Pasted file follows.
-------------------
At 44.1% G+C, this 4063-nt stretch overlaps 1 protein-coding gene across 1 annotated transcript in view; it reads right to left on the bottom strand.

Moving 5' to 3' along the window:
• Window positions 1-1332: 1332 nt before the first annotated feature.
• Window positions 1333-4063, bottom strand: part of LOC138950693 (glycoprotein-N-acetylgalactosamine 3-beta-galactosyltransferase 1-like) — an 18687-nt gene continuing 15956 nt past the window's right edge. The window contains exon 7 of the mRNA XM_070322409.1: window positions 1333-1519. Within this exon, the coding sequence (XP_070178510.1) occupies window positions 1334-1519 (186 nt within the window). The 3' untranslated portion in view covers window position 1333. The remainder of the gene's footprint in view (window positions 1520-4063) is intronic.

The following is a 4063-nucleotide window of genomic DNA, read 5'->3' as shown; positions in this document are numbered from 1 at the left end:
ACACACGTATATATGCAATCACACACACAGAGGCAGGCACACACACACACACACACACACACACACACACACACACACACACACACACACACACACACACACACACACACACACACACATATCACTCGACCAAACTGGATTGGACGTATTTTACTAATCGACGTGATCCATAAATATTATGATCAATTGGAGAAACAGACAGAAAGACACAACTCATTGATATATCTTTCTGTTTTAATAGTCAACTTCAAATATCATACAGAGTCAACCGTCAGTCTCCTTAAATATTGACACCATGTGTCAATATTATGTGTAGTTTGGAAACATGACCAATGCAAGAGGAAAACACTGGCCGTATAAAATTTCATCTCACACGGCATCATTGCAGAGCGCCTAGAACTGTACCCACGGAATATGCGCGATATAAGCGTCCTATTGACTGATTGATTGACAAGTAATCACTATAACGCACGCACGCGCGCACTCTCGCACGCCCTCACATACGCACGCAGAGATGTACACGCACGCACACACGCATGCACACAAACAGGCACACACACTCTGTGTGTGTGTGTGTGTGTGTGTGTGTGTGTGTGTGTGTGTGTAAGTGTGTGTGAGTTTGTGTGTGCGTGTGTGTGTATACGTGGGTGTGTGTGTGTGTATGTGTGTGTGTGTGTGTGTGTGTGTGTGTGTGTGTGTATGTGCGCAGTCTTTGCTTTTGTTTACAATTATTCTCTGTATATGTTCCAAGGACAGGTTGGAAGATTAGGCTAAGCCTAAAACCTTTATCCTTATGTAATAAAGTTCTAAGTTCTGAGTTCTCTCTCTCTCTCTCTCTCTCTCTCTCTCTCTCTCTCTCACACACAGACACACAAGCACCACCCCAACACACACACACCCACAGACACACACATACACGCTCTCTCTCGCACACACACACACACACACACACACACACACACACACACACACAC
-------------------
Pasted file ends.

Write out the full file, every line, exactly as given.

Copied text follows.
At 44.1% G+C, this 4063-nt stretch overlaps 1 protein-coding gene across 1 annotated transcript in view; it reads right to left on the bottom strand.

Moving 5' to 3' along the window:
• Window positions 1-1332: 1332 nt before the first annotated feature.
• Window positions 1333-4063, bottom strand: part of LOC138950693 (glycoprotein-N-acetylgalactosamine 3-beta-galactosyltransferase 1-like) — an 18687-nt gene continuing 15956 nt past the window's right edge. The window contains exon 7 of the mRNA XM_070322409.1: window positions 1333-1519. Within this exon, the coding sequence (XP_070178510.1) occupies window positions 1334-1519 (186 nt within the window). The 3' untranslated portion in view covers window position 1333. The remainder of the gene's footprint in view (window positions 1520-4063) is intronic.

The following is a 4063-nucleotide window of genomic DNA, read 5'->3' as shown; positions in this document are numbered from 1 at the left end:
ACACACGTATATATGCAATCACACACACAGAGGCAGGCACACACACACACACACACACACACACACACACACACACACACACACACACACACACACACACACACACACACACACACACATATCACTCGACCAAACTGGATTGGACGTATTTTACTAATCGACGTGATCCATAAATATTATGATCAATTGGAGAAACAGACAGAAAGACACAACTCATTGATATATCTTTCTGTTTTAATAGTCAACTTCAAATATCATACAGAGTCAACCGTCAGTCTCCTTAAATATTGACACCATGTGTCAATATTATGTGTAGTTTGGAAACATGACCAATGCAAGAGGAAAACACTGGCCGTATAAAATTTCATCTCACACGGCATCATTGCAGAGCGCCTAGAACTGTACCCACGGAATATGCGCGATATAAGCGTCCTATTGACTGATTGATTGACAAGTAATCACTATAACGCACGCACGCGCGCACTCTCGCACGCCCTCACATACGCACGCAGAGATGTACACGCACGCACACACGCATGCACACAAACAGGCACACACACTCTGTGTGTGTGTGTGTGTGTGTGTGTGTGTGTGTGTGTGTGTGTAAGTGTGTGTGAGTTTGTGTGTGCGTGTGTGTGTATACGTGGGTGTGTGTGTGTGTATGTGTGTGTGTGTGTGTGTGTGTGTGTGTGTGTGTGTATGTGCGCAGTCTTTGCTTTTGTTTACAATTATTCTCTGTATATGTTCCAAGGACAGGTTGGAAGATTAGGCTAAGCCTAAAACCTTTATCCTTATGTAATAAAGTTCTAAGTTCTGAGTTCTCTCTCTCTCTCTCTCTCTCTCTCTCTCTCTCTCTCTCACACACAGACACACAAGCACCACCCCAACACACACACACCCACAGACACACACATACACGCTCTCTCTCGCACACACACACACACACACACACACACACACACACACACACACAC